Summary: A biblical view of how to handle sexual immorality in the church.
Sexual Immorality in the Church
I’ve wrestled with two different and opposing intuitions. I’m talking about when you see a friend making a big mistake that could really hurt them and others. Have you ever felt a nudging that you were supposed to say something? Then on the other side, have you heard that voice in your head saying, “It’s not my business. Who am I to judge anyway?” The issue gets much tougher in a family or on a team. Have you ever been in a position where you knew that an athlete was dragging down the whole team by his bad behavior? In a classroom, when do you remove a student who consistently disrupts the whole class? Have you worked with someone on the job who should have been removed, but was not? When do you vote someone off the island?
Churches face a similar dilemma. Churches are to be full of grace, welcoming to all people, regardless of how sinful they are. And yet the church is to be a holy people, standing for righteousness. At Christ Fellowship we are both all welcome, people of grace and we are all-in, people who hold nothing back in terms of obeying God.
How can a church be both accepting of all sinners and at the same time a holy people? At each extreme lies danger. On one end, the church ignores sin and becomes indistinguishable from the world. On the other end the church becomes harsh and judgmental. Then there is the obvious problem: if we removed all people who sin, there would be no one left.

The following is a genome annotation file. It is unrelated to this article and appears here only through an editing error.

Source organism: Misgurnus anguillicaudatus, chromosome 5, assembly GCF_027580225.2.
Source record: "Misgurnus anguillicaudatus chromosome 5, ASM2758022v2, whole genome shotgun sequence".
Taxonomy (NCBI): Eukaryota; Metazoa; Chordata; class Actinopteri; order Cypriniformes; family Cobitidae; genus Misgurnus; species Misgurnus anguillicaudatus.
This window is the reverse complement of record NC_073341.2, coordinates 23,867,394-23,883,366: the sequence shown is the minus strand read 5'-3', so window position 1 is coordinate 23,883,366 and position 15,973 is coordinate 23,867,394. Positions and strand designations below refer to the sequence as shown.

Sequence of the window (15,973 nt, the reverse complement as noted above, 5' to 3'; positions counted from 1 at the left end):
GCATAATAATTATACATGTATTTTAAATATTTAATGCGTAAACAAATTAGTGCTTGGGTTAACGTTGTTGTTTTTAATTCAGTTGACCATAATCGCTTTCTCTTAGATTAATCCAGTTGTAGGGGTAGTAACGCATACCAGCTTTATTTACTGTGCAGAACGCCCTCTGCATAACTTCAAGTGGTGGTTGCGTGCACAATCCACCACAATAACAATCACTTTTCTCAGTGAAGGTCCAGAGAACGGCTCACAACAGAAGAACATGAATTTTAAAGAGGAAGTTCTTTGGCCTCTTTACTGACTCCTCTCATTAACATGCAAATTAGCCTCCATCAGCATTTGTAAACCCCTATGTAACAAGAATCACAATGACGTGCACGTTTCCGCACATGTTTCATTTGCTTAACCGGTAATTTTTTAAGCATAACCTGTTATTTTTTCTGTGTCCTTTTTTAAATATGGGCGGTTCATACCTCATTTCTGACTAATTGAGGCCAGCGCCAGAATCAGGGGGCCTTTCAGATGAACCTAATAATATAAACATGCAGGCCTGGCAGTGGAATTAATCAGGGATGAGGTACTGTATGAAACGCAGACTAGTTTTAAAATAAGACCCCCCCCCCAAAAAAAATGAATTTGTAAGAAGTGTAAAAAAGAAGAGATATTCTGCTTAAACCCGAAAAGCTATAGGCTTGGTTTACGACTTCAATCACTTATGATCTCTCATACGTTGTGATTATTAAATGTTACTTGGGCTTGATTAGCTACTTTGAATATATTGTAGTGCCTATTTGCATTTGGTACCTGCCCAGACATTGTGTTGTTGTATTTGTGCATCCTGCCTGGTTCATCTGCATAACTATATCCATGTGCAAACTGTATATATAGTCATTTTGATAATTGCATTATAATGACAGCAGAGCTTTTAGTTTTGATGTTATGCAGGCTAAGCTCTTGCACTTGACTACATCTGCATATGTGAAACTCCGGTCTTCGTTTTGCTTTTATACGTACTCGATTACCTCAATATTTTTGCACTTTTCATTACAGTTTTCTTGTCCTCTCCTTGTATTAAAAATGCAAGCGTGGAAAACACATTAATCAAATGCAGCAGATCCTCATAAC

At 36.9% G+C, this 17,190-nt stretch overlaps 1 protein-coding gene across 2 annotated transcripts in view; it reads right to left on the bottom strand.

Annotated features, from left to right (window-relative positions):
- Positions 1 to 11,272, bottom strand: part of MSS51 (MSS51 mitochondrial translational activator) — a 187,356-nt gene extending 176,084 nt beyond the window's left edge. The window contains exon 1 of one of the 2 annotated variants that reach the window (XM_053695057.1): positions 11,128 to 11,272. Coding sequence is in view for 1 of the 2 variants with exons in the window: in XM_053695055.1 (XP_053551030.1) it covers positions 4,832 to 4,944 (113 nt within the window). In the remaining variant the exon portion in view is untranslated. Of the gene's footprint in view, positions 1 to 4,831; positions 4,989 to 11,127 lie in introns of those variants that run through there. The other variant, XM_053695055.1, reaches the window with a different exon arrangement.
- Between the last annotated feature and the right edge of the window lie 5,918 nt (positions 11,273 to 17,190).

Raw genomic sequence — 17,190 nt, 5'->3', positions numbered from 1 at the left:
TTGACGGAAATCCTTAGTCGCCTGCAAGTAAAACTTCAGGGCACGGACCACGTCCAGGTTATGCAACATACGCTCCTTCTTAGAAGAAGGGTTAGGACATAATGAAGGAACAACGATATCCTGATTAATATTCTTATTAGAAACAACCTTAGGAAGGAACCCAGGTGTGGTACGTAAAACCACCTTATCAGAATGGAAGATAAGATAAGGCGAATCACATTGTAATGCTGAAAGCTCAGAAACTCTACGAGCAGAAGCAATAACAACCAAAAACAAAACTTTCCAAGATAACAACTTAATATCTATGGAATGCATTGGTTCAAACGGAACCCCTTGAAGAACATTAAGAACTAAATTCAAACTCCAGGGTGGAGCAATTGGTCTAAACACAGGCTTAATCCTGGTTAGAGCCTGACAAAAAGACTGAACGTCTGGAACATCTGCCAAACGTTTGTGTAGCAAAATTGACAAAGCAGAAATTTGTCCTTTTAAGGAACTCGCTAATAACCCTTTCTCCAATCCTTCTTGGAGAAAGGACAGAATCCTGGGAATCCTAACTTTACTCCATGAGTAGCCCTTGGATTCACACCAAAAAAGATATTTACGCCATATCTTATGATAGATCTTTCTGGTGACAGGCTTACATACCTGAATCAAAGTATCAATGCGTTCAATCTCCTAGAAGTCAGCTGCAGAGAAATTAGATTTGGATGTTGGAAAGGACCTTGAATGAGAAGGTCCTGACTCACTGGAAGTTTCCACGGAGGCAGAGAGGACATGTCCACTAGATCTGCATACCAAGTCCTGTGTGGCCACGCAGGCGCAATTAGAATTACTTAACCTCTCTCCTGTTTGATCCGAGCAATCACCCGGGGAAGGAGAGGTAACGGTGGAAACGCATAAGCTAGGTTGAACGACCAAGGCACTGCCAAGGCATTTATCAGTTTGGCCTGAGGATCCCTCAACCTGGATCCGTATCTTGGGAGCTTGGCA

Our text today, First Corinthians chapter five, addresses this hot potato: How does a church deal with sexual immorality in the church? Why should a church ever remove someone from the fellowship? We are studying Paul’s letter to Christians in ancient Corinth, in which he addresses hot potato issues to show us how to find spiritual wisdom in a foolish world. Fundamentally we are to live out our identity in Christ.
So what was the specific issue in the church in Corinth? Take a look at First Corinthians chapter five, verse one. Paul names the issue. He says in chapter five, verse one, It is actually reported that there is sexual immorality among you, and of a kind that even pagans do not tolerate: A man is sleeping with his father’s wife.
Culturally it was common for Romans at that time to marry younger wives later in life so a stepmother could be in the age range of older sons from a previous marriage, much like us today. A man in the church was having sex with his stepmother. The Greek phrase indicates it is an on-going relationship, not a one-time affair. It was a crime of incest according to Roman law. The Greeks would likely have been familiar with the tale of Oedipus, who unknowingly married his mother and destroyed his family. How can the church tolerate what even the pagan society condemns as deviant? Based on this text and others we can assume this man is a believer involved in the church and that the church has appealed to him to repent.
What’s striking is that the man himself is never directly addressed. Rather Paul’s concern is with how the church is mishandling the situation by ignoring it. The burden of chapter five is to explain why the church should remove the immoral person from their fellowship.